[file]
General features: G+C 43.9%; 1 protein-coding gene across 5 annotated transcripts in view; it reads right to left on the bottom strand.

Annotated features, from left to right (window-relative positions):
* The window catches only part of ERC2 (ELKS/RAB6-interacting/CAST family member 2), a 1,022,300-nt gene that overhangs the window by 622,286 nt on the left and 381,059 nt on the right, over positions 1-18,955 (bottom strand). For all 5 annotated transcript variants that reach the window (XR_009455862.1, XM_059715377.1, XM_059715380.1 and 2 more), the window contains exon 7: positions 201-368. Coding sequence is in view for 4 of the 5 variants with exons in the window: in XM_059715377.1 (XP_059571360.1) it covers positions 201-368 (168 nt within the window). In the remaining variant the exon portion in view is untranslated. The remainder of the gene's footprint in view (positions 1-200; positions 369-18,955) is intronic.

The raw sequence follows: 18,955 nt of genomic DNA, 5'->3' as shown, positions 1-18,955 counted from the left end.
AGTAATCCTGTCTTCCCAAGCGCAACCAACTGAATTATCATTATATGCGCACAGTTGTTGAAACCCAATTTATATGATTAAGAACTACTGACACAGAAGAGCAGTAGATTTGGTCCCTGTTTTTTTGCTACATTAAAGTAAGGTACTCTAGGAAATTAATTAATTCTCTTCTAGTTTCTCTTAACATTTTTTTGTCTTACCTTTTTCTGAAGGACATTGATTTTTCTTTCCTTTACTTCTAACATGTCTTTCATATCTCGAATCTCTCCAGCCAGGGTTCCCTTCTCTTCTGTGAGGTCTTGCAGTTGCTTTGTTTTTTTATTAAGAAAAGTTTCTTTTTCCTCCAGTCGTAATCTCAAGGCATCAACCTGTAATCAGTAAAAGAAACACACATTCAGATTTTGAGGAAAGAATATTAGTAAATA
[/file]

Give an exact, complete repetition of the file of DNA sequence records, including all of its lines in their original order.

General features: G+C 43.9%; 1 protein-coding gene across 5 annotated transcripts in view; it reads right to left on the bottom strand.

Annotated features, from left to right (window-relative positions):
* The window catches only part of ERC2 (ELKS/RAB6-interacting/CAST family member 2), a 1,022,300-nt gene that overhangs the window by 622,286 nt on the left and 381,059 nt on the right, over positions 1-18,955 (bottom strand). For all 5 annotated transcript variants that reach the window (XR_009455862.1, XM_059715377.1, XM_059715380.1 and 2 more), the window contains exon 7: positions 201-368. Coding sequence is in view for 4 of the 5 variants with exons in the window: in XM_059715377.1 (XP_059571360.1) it covers positions 201-368 (168 nt within the window). In the remaining variant the exon portion in view is untranslated. The remainder of the gene's footprint in view (positions 1-200; positions 369-18,955) is intronic.

The raw sequence follows: 18,955 nt of genomic DNA, 5'->3' as shown, positions 1-18,955 counted from the left end.
AGTAATCCTGTCTTCCCAAGCGCAACCAACTGAATTATCATTATATGCGCACAGTTGTTGAAACCCAATTTATATGATTAAGAACTACTGACACAGAAGAGCAGTAGATTTGGTCCCTGTTTTTTTGCTACATTAAAGTAAGGTACTCTAGGAAATTAATTAATTCTCTTCTAGTTTCTCTTAACATTTTTTTGTCTTACCTTTTTCTGAAGGACATTGATTTTTCTTTCCTTTACTTCTAACATGTCTTTCATATCTCGAATCTCTCCAGCCAGGGTTCCCTTCTCTTCTGTGAGGTCTTGCAGTTGCTTTGTTTTTTTATTAAGAAAAGTTTCTTTTTCCTCCAGTCGTAATCTCAAGGCATCAACCTGTAATCAGTAAAAGAAACACACATTCAGATTTTGAGGAAAGAATATTAGTAAATA